29 Jun 2014

It's a quaint and not altogether satisfying descriptor but "alternative varieties" seems to have some public acceptance when people want to talk about grape varieties that are not mainstream. We all know what these mainstream varieties are--you can see them in any bottle shop, any restaurant wine list and indeed on the counter at Squitchy Lane. And they are mainstream because they have proven themselves capable of providing great wine when grown in the right place, in the right way and very good wine in most other places.
Let's not forget, however, that there are several thousand grape varieties that can be used to make wine. Some are great, some good, many ordinary and some downright poor. Many are hardly known outside their regional homes, many are in danger of extinction and many perhaps have yet to show their true colours.
I am writing this blog after a recent trip to France where I had the opportunity to taste many great wines, visit some famous chateaux and indulge in the gastronomic treasure that is France. All this was wonderful but two vinous memories linger above all else--the first removed a prejudice I had held unreasonably for too long and the second featured the discovery of a variety I had only heard about.
The prejudice concerned Cabernet Franc from the Loire--many of these that I had tasted in Australia were green, hard, thin and often marred by Brettanomyces. On my second day in France I was in Saumur, the famous equestrian town on the Loire River. At dinner that night I chose a wine from Saumur-Champigny, a small appellation in a privileged position on a small plateau above the Loire. It was an excellent wine--smooth, rich, generous and as the back label said "charnu" which I interpret as fleshy. I chased down some more Saumur-Champigny wines and was never less than impressed. What's more, the price was right--no more than 10-12 euros a bottle and often less. One less prejudice and a more open-minded view of wine!

The alternative variety was the name in the title of this blog--Fer Servadou. This grape has a reasonably wide spread across the south of France and in particular, the south-west, but it is not common anywhere except in the small appellation of Marcillac. Here it is the chief red grape with a small amount of Cabernet Sauvignon or Merlot allowed to be used.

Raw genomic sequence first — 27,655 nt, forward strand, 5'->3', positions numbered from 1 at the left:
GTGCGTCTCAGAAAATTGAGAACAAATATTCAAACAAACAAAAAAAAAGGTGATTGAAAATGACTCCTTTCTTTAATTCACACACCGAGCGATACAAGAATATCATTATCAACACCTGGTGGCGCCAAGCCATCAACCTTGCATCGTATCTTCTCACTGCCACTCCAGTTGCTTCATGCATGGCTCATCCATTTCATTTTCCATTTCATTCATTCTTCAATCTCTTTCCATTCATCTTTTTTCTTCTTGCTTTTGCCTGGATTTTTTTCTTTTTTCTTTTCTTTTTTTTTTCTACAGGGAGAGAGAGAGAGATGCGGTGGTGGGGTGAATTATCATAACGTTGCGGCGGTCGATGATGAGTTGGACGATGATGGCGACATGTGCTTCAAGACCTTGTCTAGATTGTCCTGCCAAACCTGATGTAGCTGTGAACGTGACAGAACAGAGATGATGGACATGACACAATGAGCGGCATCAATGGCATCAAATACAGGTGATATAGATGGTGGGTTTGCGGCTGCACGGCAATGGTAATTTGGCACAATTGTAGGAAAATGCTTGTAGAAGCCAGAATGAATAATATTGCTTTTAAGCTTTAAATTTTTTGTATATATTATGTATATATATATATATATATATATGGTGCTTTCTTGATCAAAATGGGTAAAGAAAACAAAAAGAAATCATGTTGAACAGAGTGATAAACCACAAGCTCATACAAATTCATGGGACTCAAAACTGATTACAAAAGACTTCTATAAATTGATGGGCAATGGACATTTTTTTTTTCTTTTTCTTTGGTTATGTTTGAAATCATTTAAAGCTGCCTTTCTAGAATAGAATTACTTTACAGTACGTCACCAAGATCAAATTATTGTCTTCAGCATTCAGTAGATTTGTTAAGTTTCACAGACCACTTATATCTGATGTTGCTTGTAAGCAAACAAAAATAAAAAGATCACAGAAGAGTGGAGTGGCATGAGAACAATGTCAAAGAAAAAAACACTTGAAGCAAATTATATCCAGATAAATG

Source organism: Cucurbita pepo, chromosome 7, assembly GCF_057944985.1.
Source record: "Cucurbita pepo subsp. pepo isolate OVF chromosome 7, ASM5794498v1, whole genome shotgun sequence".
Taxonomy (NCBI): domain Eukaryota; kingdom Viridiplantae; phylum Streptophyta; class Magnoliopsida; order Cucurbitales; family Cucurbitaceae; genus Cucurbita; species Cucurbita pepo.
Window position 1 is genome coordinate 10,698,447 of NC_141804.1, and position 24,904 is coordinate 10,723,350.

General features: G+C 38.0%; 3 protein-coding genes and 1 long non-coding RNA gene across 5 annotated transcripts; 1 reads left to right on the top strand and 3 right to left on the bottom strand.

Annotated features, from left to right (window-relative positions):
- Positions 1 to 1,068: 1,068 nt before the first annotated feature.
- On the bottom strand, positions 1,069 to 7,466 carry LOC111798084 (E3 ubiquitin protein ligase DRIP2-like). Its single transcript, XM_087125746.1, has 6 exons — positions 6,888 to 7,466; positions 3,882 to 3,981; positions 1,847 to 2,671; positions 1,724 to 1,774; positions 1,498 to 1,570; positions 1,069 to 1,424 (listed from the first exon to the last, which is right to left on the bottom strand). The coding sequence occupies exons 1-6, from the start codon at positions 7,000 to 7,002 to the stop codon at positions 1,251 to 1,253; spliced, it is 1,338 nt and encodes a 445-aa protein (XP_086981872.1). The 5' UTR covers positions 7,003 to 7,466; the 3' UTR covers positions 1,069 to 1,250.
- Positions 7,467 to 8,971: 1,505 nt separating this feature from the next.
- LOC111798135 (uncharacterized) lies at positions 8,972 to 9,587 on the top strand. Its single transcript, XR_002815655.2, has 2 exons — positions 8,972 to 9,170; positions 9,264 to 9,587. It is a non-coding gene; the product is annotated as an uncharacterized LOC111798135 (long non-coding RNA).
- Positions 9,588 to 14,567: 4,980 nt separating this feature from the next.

The origin of the name is poetically linked to the hardness of the vine's wood, likened to iron. However, an alternative and probably more likely explanation suggests that the name comes from the Latin "ferus" meaning wild or savage (see the excellent "Wine Grapes" by Robinson, Harding and Vouillamoz for more information).

(Terraced vineyards of Marcillac)

No matter what the origin of the name, there is no doubting the quality of the wine. It's full of fruit (raspberry, redcurrant and some more black fruit characters in the riper versions), vibrant, never heavy and always eminently drinkable. It was certainly thus at our 5-course, 15 euro lunch one rainy day in a "routier" near Marcillac (itself a beautiful and unusual region). The experts talk about a certain "rusticity" in the wines although I have to confess i am not at all sure what that means. The sense seems to be that it is not entirely a negative but it is certainly not a real positive. More tasting on my part is needed.
Some limited research indicates that Fer Servadou is growing in popularity and that growers in Marcillac are committed to increasing quality. I am all for that and hope to talk about some other interesting varieties in this blog. It's a wonderful world of wine out there....